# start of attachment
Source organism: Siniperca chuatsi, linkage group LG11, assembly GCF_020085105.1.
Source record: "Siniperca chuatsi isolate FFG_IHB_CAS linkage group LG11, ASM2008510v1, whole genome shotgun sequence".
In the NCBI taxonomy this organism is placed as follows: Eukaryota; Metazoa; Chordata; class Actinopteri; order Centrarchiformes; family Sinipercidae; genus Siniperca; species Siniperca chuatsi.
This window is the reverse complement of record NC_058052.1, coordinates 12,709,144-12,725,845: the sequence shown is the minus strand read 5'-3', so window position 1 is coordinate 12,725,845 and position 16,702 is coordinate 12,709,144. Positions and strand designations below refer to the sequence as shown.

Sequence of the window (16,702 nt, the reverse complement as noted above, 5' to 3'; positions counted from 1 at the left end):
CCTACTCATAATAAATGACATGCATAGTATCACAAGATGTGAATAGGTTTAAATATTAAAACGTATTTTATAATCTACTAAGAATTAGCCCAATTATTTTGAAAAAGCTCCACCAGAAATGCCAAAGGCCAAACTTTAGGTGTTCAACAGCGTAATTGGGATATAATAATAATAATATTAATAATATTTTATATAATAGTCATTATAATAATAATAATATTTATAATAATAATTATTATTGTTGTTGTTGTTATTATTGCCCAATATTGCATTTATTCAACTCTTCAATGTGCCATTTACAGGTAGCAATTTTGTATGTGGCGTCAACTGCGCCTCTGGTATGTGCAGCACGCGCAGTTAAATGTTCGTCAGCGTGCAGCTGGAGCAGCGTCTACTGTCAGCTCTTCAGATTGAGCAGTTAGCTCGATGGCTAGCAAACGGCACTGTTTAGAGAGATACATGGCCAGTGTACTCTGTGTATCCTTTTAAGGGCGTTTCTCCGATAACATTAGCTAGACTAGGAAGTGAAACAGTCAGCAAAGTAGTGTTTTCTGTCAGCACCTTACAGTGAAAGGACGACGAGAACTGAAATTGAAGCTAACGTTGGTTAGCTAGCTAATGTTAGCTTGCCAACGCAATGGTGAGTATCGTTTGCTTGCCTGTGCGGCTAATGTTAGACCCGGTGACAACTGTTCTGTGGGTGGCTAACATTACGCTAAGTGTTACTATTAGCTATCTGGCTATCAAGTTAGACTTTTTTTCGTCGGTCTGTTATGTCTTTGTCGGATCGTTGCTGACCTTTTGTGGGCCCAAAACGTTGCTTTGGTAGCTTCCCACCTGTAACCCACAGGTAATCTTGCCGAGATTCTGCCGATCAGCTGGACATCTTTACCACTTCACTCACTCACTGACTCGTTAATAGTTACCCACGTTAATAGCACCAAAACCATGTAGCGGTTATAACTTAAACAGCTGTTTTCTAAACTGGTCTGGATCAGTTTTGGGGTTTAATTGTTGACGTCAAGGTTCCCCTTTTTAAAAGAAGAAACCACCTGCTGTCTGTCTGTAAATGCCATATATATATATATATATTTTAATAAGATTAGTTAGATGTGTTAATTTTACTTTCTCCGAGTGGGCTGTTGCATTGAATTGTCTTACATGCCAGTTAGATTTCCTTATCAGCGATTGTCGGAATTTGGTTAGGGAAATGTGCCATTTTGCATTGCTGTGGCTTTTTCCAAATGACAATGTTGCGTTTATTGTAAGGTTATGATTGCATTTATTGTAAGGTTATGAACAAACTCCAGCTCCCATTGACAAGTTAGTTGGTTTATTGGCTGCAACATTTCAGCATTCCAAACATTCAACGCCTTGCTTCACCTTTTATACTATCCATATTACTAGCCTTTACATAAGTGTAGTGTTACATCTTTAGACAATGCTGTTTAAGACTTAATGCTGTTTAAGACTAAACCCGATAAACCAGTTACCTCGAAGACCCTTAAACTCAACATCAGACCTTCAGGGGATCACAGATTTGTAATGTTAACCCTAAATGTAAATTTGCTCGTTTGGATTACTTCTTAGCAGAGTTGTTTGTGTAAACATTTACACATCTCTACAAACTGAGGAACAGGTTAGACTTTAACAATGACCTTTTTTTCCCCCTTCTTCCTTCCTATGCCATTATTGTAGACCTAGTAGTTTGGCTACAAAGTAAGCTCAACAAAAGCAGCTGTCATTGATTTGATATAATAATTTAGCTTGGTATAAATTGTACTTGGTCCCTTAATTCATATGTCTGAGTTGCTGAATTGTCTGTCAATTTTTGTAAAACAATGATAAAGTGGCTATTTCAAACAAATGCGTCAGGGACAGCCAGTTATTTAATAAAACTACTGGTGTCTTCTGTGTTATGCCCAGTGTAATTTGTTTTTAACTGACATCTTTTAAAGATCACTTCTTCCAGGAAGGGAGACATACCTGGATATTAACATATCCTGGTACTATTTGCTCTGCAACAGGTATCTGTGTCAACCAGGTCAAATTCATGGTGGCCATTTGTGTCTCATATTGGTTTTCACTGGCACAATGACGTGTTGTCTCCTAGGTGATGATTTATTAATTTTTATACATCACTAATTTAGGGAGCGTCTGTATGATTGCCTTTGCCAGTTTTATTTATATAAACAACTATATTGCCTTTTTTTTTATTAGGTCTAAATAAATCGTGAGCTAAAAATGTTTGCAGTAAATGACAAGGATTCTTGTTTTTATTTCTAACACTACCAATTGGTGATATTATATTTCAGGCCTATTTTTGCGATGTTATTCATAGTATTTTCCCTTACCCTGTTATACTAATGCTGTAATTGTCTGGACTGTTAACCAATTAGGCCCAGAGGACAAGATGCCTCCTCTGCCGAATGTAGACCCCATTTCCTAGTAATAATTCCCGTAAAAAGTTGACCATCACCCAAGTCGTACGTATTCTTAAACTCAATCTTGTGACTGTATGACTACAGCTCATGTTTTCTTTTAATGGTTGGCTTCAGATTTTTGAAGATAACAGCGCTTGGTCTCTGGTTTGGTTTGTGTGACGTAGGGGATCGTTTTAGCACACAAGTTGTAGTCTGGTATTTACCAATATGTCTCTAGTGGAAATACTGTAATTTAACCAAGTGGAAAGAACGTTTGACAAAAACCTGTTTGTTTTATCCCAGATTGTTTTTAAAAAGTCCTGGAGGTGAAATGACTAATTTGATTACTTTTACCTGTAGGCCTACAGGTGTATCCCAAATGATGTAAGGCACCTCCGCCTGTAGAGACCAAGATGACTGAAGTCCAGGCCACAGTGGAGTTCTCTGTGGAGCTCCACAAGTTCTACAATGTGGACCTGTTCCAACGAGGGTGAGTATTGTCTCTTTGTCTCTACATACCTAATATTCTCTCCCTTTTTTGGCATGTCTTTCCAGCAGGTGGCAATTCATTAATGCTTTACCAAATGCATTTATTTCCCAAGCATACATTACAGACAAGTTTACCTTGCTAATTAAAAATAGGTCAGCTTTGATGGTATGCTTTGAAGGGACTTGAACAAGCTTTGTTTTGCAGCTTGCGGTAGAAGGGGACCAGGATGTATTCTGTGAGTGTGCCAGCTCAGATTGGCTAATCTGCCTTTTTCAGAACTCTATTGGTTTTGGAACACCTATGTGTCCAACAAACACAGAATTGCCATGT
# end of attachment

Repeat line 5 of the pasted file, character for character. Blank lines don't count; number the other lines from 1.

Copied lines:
Sequence of the window (16,702 nt, the reverse complement as noted above, 5' to 3'; positions counted from 1 at the left end):